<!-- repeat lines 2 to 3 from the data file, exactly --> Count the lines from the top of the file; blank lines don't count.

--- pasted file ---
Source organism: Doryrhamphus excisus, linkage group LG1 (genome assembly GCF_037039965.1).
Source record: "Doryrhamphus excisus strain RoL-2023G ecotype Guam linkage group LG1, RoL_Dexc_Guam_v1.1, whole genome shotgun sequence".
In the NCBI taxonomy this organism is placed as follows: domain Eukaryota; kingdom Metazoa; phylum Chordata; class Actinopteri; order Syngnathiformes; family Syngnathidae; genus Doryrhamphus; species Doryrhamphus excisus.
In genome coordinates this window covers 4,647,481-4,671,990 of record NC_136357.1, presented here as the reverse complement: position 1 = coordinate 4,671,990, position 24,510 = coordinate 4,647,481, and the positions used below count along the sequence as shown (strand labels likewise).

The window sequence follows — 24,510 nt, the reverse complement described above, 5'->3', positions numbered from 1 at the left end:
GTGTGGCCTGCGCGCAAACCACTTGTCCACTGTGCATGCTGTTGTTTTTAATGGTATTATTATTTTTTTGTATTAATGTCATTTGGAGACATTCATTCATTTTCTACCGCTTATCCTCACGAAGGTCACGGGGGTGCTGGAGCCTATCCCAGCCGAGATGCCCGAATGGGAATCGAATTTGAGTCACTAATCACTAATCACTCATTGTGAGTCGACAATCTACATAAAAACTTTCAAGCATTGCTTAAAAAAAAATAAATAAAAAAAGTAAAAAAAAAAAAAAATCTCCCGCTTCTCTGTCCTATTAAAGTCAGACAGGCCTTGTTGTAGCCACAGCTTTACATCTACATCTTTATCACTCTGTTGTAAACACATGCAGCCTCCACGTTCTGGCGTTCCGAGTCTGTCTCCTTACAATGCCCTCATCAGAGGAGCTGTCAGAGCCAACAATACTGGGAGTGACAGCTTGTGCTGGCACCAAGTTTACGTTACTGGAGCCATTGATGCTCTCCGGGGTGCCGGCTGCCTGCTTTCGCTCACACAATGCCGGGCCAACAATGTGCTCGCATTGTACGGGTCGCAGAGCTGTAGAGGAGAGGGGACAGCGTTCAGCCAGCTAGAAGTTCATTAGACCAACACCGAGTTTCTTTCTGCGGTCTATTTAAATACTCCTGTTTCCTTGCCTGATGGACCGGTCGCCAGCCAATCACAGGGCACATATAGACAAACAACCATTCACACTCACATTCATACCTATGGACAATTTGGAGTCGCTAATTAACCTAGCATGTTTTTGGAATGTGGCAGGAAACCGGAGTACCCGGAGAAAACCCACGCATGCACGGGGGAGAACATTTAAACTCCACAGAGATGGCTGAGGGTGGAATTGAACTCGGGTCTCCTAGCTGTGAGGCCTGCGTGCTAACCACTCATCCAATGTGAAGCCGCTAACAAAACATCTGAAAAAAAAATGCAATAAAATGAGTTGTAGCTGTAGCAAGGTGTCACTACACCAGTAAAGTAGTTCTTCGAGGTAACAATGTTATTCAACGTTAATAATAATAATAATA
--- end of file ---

Source record: "Doryrhamphus excisus strain RoL-2023G ecotype Guam linkage group LG1, RoL_Dexc_Guam_v1.1, whole genome shotgun sequence".
In the NCBI taxonomy this organism is placed as follows: domain Eukaryota; kingdom Metazoa; phylum Chordata; class Actinopteri; order Syngnathiformes; family Syngnathidae; genus Doryrhamphus; species Doryrhamphus excisus.